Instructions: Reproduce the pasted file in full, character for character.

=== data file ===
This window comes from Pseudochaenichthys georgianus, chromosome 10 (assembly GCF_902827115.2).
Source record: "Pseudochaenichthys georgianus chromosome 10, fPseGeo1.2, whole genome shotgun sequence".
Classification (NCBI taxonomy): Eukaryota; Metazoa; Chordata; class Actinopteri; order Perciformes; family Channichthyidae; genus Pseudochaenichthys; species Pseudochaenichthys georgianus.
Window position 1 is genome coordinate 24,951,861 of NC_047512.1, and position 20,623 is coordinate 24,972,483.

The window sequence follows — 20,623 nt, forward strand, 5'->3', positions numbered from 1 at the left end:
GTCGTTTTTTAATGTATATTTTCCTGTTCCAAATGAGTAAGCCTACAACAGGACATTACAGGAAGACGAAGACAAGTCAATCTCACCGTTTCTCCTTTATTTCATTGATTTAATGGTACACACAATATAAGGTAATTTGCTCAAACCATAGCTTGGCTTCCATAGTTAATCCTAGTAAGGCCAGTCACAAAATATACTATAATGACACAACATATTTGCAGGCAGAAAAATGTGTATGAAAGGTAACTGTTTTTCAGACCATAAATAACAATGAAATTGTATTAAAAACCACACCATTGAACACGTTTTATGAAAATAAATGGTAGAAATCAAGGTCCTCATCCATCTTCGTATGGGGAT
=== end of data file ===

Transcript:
This window comes from Pseudochaenichthys georgianus, chromosome 10 (assembly GCF_902827115.2).
Source record: "Pseudochaenichthys georgianus chromosome 10, fPseGeo1.2, whole genome shotgun sequence".
Classification (NCBI taxonomy): Eukaryota; Metazoa; Chordata; class Actinopteri; order Perciformes; family Channichthyidae; genus Pseudochaenichthys; species Pseudochaenichthys georgianus.
Window position 1 is genome coordinate 24,951,861 of NC_047512.1, and position 20,623 is coordinate 24,972,483.

The window sequence follows — 20,623 nt, forward strand, 5'->3', positions numbered from 1 at the left end:
GTCGTTTTTTAATGTATATTTTCCTGTTCCAAATGAGTAAGCCTACAACAGGACATTACAGGAAGACGAAGACAAGTCAATCTCACCGTTTCTCCTTTATTTCATTGATTTAATGGTACACACAATATAAGGTAATTTGCTCAAACCATAGCTTGGCTTCCATAGTTAATCCTAGTAAGGCCAGTCACAAAATATACTATAATGACACAACATATTTGCAGGCAGAAAAATGTGTATGAAAGGTAACTGTTTTTCAGACCATAAATAACAATGAAATTGTATTAAAAACCACACCATTGAACACGTTTTATGAAAATAAATGGTAGAAATCAAGGTCCTCATCCATCTTCGTATGGGGAT